"Why e-bay is One of the Most Useful Tools for Interaction Design & Why Anyone Who Talks about Touch Interfaces is Unqualified to Speak on the Topic"

Bill Buxton, Principal Researcher at Microsoft Research

Wednesday, October 7, 2009 at 7:00 P.M.

Lubrano Conference Room (CIT 4th Floor)

It may not sound like it, but this is a bit of a talk on the history of technology. More to the point, it is about why and how history is more pertinent now, in this age of experience de-sign, than it even was in the past. However, it is also a talk about cultural literacy and criticism. To make my case, I will dive into the technological and cultural history of one of the trendiest technologies out there today: touch and multi-touch. With concrete examples, I will walk through about 40 years of history, or more. And, if you come to the talk knowing what a touch interface is, if I succeed, you will depart sure that you don't. Which now qualifies you to talk about it! And, in closing: the talk is not as dogmatic as it sounds. To paraphrase Oscar Wilde, these things are too important to take seriously.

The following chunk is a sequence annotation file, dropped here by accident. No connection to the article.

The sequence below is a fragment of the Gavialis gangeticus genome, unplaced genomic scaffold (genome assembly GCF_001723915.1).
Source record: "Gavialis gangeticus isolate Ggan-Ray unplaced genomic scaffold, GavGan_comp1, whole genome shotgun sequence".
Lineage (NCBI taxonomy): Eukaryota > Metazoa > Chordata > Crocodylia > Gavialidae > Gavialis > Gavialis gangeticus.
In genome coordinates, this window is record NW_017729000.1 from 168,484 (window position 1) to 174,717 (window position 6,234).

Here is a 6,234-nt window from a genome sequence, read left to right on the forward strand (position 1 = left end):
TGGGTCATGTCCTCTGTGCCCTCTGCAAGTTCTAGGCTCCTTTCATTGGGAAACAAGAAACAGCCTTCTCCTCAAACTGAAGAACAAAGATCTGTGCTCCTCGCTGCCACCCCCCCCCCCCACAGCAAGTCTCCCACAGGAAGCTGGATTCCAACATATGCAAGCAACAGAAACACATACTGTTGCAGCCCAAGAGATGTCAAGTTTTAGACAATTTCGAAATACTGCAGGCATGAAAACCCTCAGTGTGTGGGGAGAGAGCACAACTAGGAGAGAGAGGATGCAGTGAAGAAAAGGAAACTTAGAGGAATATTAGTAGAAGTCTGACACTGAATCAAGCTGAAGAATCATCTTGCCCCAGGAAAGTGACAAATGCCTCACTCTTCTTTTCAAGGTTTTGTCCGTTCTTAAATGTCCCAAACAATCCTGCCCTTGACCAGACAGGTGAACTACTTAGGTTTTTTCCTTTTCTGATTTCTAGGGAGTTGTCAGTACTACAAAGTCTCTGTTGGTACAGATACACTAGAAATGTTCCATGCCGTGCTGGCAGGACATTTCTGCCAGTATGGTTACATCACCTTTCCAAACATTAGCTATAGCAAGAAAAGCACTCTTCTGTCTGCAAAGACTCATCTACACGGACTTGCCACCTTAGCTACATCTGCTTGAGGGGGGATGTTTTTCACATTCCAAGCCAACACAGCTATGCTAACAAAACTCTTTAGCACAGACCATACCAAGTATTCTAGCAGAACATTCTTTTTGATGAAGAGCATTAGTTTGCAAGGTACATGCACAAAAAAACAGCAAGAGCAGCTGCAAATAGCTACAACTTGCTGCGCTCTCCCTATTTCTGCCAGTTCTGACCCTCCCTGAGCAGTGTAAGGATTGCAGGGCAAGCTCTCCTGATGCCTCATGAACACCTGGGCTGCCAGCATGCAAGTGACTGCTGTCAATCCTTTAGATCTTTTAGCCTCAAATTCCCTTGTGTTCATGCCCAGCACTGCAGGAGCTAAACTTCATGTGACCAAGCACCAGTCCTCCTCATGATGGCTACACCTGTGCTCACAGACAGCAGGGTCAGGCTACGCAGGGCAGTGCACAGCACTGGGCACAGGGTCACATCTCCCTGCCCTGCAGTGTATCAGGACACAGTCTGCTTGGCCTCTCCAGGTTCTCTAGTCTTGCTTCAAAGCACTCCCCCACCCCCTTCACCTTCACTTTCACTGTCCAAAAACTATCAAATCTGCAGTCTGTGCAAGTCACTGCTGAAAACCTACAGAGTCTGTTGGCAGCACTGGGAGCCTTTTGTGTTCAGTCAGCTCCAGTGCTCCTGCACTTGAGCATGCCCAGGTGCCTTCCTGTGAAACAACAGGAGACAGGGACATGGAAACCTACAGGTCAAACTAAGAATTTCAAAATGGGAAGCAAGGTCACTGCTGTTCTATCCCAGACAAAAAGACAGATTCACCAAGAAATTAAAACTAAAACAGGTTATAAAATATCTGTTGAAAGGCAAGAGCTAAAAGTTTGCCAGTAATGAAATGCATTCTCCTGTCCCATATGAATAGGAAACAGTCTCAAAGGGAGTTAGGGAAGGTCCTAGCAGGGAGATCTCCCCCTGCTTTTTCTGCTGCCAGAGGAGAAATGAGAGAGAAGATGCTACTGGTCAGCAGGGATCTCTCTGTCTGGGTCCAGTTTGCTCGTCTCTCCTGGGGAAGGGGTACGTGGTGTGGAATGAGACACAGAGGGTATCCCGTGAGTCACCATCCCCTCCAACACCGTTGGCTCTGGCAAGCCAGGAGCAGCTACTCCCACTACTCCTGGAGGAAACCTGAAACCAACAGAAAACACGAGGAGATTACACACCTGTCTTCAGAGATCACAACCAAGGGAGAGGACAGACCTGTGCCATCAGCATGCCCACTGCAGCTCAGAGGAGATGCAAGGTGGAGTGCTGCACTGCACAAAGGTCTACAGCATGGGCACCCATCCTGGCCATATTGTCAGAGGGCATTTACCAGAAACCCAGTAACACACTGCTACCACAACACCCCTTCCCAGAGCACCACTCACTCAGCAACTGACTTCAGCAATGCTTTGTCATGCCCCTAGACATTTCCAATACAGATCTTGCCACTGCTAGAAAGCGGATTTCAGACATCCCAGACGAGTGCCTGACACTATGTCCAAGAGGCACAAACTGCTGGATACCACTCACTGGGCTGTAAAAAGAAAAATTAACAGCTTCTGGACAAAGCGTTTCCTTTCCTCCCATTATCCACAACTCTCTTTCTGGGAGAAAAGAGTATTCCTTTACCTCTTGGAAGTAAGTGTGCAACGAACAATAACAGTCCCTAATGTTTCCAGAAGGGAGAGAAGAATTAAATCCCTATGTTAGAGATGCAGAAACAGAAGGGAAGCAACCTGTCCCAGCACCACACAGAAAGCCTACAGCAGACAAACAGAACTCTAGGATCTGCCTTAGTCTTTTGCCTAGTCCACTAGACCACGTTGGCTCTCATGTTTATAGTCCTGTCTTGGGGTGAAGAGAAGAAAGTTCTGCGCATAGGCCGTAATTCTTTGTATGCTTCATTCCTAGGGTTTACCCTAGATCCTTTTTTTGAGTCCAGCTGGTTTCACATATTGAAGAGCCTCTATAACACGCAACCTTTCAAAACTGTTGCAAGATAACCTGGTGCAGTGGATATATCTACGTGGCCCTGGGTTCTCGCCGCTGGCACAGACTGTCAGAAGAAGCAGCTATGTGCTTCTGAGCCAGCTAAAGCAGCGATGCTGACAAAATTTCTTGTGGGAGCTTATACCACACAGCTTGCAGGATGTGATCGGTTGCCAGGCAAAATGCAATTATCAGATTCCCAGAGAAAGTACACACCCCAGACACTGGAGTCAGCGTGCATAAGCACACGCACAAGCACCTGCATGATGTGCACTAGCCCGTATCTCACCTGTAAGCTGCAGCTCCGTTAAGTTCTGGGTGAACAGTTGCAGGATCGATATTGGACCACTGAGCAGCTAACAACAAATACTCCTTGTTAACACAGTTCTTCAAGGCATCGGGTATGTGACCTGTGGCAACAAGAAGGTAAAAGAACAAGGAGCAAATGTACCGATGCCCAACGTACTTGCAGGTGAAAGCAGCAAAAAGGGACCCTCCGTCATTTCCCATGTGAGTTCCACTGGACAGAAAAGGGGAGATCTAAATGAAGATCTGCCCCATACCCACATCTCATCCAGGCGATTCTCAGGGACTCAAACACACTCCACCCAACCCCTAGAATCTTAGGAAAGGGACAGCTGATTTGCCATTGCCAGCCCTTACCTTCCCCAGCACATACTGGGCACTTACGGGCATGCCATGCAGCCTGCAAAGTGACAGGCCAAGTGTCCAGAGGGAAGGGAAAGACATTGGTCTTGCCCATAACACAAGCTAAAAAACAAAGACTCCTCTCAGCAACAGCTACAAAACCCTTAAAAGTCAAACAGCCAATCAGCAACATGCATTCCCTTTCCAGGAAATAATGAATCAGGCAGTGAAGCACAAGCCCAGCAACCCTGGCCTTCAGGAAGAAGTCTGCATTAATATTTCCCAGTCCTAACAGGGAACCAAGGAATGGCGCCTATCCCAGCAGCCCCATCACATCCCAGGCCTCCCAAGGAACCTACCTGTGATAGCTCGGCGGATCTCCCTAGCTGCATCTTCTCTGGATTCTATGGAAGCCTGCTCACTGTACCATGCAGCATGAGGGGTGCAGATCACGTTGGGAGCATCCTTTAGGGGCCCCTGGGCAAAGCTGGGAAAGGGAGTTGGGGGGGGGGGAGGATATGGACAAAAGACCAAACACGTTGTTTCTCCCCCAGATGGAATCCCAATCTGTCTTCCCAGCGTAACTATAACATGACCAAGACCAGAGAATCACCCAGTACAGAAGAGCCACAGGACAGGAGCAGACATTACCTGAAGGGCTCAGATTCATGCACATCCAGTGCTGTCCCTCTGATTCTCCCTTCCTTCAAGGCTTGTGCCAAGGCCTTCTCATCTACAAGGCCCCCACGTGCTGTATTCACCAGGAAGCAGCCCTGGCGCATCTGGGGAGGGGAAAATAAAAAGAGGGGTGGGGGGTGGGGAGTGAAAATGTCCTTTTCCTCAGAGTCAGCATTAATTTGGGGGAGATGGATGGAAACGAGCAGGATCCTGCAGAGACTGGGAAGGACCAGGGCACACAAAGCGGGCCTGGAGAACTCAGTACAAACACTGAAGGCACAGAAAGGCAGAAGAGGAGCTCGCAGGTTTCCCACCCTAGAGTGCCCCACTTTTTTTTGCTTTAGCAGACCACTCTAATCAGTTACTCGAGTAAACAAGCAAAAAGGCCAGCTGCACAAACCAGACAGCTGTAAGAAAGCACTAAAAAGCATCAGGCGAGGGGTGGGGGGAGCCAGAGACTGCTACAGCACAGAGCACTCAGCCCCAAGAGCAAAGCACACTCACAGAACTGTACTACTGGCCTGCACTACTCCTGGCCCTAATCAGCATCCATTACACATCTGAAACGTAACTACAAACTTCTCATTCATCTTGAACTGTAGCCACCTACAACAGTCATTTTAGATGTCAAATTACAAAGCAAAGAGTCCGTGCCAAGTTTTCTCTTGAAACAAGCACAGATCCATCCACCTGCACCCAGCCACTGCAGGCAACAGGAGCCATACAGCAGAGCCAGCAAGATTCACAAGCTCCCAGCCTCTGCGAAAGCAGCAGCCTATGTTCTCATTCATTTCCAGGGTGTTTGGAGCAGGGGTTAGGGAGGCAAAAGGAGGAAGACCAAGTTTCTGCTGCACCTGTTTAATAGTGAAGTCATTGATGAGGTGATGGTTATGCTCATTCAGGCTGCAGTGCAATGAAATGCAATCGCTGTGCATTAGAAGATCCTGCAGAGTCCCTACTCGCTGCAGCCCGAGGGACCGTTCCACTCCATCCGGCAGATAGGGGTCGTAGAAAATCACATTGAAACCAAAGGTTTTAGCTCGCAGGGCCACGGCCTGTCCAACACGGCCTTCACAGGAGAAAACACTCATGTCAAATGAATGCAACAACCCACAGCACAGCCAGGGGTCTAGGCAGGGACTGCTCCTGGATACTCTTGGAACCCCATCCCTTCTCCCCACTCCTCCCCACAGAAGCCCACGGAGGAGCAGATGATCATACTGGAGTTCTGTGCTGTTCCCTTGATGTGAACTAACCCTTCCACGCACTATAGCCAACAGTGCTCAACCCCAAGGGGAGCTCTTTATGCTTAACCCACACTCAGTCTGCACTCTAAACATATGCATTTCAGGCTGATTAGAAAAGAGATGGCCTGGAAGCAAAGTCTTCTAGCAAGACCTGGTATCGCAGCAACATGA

Bill Buxton is the author of, Sketching User Experiences: Getting the Design Right and the Right Design, published jointly by Morgan Kaufmann and Focal Press as well as a columnist on design and innovation for He is Principal Researcher at Microsoft Research and has a 30 year involvement in research, design and commentary around human aspects of technology, and digital tools for creative endeavour, including music, film and industrial design. Prior to joining Microsoft, he was a researcher at Xerox PARC, a professor at the University of Toronto, and Chief Scientist of Alias Research and SGI Inc. - where 2003 he was co-recipient of an Academy Award for Scientific and Technical Achievement. In 2007, he was named Doctor of Design, honoris causa, by the Ontario College of Art and Design, in 2008 became the 10th reci-pient of the ACM/SIGCHI Lifetime Achievement Award for fundamental contributions to the field of human-computer interaction. In January 2009 was elected a Fellow of the ACM, and in June was awarded a Doctor of Laws, honoris causa, by his alma mater, Queen's University, Kingston, Ontario.

More information on Buxton and his work can be found at:

Host: Andy van Dam